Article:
I'm going to argue for the existence of God from the premise that moral good and evil really exist. They are not simply a matter of personal taste. Not merely substitutes for "I like" and "I don’t like."
Before I begin, let's get one misunderstanding out of the way. My argument does not mean that atheists can't be moral. Of course atheists can behave morally, just as theists can behave immorally.
Let’s start then with a question about good and evil: ‘Where do good and evil come from?"
Atheists typically propose a few possibilities. Among these are evolution, reason, conscience, human nature, and utilitarianism.
I will show you that none of these can be the ultimate source of morality.
Why not from evolution? Because any supposed morality that is evolving can change. If it can change for the good or the bad, there must be a standard above these changes to judge them as good or bad. For most of human history, more powerful societies enslaved weaker societies, and prospered. That’s just the way it was and no one questioned it. Now we condemn slavery. But based on a merely evolutionary model, that is an ever-changing view of morality, who is to say that it won’t be acceptable again one day? Slavery was once accepted, but it was not therefore acceptable. And if you can’t make that distinction between accepted and acceptable, you can’t criticize slavery. And if you can make that distinction you are admitting to objective morality.
What about Reasoning? While reasoning is a powerful tool to help us discover and understand morality, it cannot be the source of morality. For example, criminals use reasoning to plan a murder -- without their reason telling them that murder is wrong. And was it reasoning -- or something higher than reasoning -- that led those Gentiles who risked their lives to save Jews during the Holocaust? The answer is obvious: it was something higher than reasoning -- because risking one’s life to save a stranger was a very unreasonable thing to do.
Nor can conscience alone be the source of morality. Every person has his own conscience and some people apparently have none. Heinrich Himmler, chief of the brutal Nazi SS, successfully appealed to his henchmen’s consciences to help them do the ‘right’ thing in murdering and torturing millions of Jews and others. How can you say your conscience is right and Himmler’s wrong if conscience alone is the source of morality? The answer is you can’t.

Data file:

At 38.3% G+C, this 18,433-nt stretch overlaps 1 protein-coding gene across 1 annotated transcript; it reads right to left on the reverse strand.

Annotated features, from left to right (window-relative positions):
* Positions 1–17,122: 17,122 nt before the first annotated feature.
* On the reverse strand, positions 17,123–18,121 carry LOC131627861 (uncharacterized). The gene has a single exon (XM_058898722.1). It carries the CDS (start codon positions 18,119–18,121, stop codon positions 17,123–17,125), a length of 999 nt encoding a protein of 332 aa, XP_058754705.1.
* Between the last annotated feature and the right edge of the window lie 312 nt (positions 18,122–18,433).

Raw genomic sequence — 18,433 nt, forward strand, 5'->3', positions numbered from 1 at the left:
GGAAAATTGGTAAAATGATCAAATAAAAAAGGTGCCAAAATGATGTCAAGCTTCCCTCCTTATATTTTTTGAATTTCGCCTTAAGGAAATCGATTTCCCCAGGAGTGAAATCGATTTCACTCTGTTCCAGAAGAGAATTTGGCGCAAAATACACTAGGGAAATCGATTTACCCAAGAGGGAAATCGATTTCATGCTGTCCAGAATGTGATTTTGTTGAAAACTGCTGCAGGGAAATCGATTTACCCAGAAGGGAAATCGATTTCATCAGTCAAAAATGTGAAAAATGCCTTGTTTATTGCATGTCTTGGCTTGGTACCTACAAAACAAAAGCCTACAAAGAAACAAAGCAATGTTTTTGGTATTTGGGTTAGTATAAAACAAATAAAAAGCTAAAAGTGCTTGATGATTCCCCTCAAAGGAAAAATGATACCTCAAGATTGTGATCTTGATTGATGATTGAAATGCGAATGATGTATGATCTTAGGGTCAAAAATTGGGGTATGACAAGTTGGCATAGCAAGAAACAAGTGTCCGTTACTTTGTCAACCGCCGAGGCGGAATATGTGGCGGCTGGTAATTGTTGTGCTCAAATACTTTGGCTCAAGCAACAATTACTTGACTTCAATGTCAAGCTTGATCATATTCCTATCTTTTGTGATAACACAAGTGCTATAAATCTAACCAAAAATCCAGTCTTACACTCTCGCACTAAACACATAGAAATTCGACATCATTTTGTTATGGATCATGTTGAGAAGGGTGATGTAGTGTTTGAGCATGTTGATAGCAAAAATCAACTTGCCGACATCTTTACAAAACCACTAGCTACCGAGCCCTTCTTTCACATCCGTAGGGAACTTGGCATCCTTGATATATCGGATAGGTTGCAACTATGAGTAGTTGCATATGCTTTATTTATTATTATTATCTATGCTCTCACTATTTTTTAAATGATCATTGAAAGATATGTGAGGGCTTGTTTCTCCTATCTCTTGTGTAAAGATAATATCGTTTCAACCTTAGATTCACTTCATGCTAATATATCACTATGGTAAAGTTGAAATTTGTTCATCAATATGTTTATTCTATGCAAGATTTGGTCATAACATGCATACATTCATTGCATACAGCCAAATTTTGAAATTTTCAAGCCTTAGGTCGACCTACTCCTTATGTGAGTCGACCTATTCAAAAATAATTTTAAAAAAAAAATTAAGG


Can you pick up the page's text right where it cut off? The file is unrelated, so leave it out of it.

Some people say ‘human nature’ is the ultimate source of morality. But human nature can lead us to do all sorts of reprehensible things. In fact, human nature is the reason we need morality. Our human nature leads some of us to do real evil, and leads all of us to be selfish, unkind, petty and egocentric. I doubt you would want to live in a world where human nature was given free reign.
Utilitarianism is the claim that what is morally right is determined by whatever creates ‘the greatest happiness for the greatest number.’ But to return to our slavery example: if ninety percent of the people will get great benefit from enslaving the other ten percent, would that make slavery right? According to utilitarianism it would.
We’ve seen where morality can’t come from. Now let’s see where it does come from.
What are moral laws? Unlike the laws of physics or the laws of mathematics, which tell us what is, the laws of morality tell us what ought to be.
But like physical laws, they direct and order something. And that something is right human behavior.
But since morality doesn’t exist physically -- there are no moral or immoral atoms, or cells or genes -- its cause has to be something that exists apart from the physical world. That thing must therefore be above nature -- or super-natural.
The very existence of morality proves the existence of something beyond nature and beyond man. Just as a design suggests a designer, moral commands suggest a moral commander. Moral Laws must come from a moral lawgiver.
Well, that sounds pretty much like what we know as God.
The consequence of this argument is that whenever you appeal to morality you are appealing to God whether you know it or not; you’re talking about something religious, even if you think you’re an atheist.
I’m Peter Kreeft, professor of Philosophy at Boston College, for Prager University.